Real-Life Sharknados

Real-Life Sharknados

There’s a difference between book smart and bar smart. You may not be book smart, but this series can make you seem educated and interesting from a barstool. So, belly up, pour yourself a glass of something good, and take mental notes as we examine some of the very real, and not at all real, impacts of hurricanes.

As Hurricane Dorian relinquishes its grip on the Bahamas and plods along the East Coast, the Carolinas are preparing for the worst. Early reports from places like Grand Bahama and Abaco are incomplete due to limited connectivity, but dire.

Hurricanes, especially large, slow-moving ones like Dorian, are frightening, powerful beasts. Humans and other terrestrial creatures, particularly those living on isolated islands like the Bahamas, have little capacity to escape coming storms. Our aquatic cousins, on the other hand, can and do swim away from impending weather, contrary to bad horror movie lore.

Sharks, for example, have an incredible capacity to sense and avoid systems. Multiple studies have shown that, before hurricanes, sharks will move to deeper water away from the path of the storm. In 2001, during Hurricane Gabrielle, 14 out of 14 tagged blacktip sharks did just that, migrating back to shallow water after the storm passed.

Their innate ability to detect barometric changes prevents the possibility of any real-life sharknados, but why let good science stand in the way of a bad sci-fi? The classically terrible 2013 horror flick has inspired enough fake news stories and photoshopped pictures to garner an official response from NOAA. In a statement to Metro, a NOAA spokesperson said, “Unlike in the science fiction movies, flying sharks are not one of the hazards with any hurricane.”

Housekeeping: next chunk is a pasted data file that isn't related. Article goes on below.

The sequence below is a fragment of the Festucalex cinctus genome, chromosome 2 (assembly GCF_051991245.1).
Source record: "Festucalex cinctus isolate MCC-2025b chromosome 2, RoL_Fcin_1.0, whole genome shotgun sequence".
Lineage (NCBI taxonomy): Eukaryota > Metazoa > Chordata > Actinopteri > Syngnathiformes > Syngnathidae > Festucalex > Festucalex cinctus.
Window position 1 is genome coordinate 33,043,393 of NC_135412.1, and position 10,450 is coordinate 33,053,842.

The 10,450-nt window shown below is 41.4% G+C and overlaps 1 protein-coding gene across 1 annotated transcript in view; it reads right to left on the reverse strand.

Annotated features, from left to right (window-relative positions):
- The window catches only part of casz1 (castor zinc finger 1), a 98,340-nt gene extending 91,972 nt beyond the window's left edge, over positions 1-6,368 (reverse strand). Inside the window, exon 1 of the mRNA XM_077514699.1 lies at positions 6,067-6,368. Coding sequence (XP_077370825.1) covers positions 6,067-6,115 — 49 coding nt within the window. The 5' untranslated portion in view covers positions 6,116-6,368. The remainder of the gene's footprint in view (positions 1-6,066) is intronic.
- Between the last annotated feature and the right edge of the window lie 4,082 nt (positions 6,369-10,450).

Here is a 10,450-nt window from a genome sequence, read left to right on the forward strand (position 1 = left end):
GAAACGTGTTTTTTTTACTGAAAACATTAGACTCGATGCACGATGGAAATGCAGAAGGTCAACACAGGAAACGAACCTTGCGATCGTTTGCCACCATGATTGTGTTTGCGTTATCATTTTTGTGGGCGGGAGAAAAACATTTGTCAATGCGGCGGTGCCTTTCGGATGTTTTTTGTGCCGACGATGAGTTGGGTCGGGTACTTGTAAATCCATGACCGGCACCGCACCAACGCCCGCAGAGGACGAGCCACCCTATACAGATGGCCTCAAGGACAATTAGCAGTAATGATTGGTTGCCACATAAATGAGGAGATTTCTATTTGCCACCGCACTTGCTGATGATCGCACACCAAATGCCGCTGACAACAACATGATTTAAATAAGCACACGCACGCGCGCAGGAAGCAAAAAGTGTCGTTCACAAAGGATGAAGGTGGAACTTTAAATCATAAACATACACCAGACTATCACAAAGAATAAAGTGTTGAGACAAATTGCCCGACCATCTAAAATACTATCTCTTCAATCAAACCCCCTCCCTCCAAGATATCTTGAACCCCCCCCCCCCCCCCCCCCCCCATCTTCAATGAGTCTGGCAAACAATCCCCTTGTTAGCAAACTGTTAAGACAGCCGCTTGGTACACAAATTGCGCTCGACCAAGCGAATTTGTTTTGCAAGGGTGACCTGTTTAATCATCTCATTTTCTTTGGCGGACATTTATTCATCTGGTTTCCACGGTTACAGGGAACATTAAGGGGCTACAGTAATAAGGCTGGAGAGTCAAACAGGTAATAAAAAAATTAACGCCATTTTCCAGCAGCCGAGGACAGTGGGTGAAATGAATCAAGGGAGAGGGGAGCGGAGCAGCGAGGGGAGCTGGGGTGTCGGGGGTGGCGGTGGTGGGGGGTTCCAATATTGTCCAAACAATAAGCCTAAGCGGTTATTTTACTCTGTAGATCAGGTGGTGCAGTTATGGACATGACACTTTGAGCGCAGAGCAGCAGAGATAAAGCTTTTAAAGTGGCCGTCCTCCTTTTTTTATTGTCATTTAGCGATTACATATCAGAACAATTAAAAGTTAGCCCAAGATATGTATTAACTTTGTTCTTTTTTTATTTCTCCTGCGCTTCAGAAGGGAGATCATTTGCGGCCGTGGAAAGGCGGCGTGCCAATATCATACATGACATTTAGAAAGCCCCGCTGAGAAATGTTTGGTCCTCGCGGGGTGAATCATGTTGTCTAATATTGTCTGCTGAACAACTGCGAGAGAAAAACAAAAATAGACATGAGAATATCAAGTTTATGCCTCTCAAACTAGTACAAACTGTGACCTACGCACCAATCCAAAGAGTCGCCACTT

Other toothy critters, however, have been displaced by tropical storms. In 1877, a rural South Carolinian witnessed something straight out of a Tara Reid movie when a reptile fell from the sky in front of him.

“On examining the object, he found it to be an alligator,” the New York Times reported. “In the course of a few moments, a second one made its appearance. This so excited the curiosity of the Doctor that he looked around to see if he could discover any more and found six others within a space of 200 yards. The animals were all quite lively, and about 12 inches in length. The place whereon they fell is situated on high sandy ground about six miles north of the Savannah River. The animals are supposed to have been taken up in a water-spout at some distant locality and dropped in the region where they were found.”

Although gators are an extreme example, incidents like this are more common than you might think. All over the globe people have witnessed raining wildlife, such as spiders, worms, frogs, toads, fish, and in a few cases, jellyfish. Even in Idaho, there have been reports of beavers falling from the sky.

While sharkicanes aren’t actually a thing, the destructive power of hurricanes is difficult to overstate. Biblical rain, tidal surge, and 130 mph winds are plenty destructive without flying great whites. The very real implications of these storms are currently manifest in the Bahamas. Relief efforts are just beginning to help the Bahamian people, and the following groups are ones we consider reputable. If you can, consider donating.

Team Rubicon, a military veteran’s organization that provides disaster relief. Grand Bahama Disaster Relief Foundation, a foundation set up by the Grand Bahama Port Authority. HeadKnowles, a well-established GoFundMe campaign that has demonstrated efficacy in previous hurricane recovery efforts. Yacht Aid Global, organizes with yachts in the region to bring in and deliver emergency supplies. Yellow Dog Community & Conservation Foundation, a foundation specifically created to help Bahamians who work in the fishing industry.

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